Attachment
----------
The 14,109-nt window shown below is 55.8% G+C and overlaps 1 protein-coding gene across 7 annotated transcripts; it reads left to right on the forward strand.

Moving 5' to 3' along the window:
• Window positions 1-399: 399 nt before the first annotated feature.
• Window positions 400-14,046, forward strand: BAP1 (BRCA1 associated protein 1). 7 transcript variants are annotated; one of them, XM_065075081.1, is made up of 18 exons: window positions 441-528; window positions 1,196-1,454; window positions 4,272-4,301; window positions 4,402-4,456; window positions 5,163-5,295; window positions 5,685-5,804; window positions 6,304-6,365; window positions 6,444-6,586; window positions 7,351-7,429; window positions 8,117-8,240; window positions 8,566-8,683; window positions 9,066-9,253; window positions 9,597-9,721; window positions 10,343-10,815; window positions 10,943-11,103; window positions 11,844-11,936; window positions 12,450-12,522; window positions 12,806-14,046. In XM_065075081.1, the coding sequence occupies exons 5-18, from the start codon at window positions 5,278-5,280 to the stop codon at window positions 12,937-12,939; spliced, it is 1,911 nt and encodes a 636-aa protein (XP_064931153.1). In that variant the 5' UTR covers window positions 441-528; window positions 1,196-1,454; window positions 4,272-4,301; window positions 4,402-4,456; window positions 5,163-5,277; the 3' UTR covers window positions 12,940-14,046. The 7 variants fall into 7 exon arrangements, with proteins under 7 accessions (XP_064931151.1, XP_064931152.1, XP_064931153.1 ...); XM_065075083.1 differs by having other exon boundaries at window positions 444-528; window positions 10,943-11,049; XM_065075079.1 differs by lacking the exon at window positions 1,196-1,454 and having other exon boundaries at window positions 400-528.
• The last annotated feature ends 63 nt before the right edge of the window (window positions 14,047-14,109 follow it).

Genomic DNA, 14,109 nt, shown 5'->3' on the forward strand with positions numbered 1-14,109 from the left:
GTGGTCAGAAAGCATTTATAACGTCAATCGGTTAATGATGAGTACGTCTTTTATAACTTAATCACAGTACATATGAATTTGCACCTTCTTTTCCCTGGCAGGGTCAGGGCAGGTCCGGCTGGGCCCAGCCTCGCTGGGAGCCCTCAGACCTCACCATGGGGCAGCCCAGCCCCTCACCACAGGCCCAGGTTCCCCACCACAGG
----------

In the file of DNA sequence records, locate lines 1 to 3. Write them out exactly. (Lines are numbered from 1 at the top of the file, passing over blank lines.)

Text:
The 14,109-nt window shown below is 55.8% G+C and overlaps 1 protein-coding gene across 7 annotated transcripts; it reads left to right on the forward strand.

Moving 5' to 3' along the window:
• Window positions 1-399: 399 nt before the first annotated feature.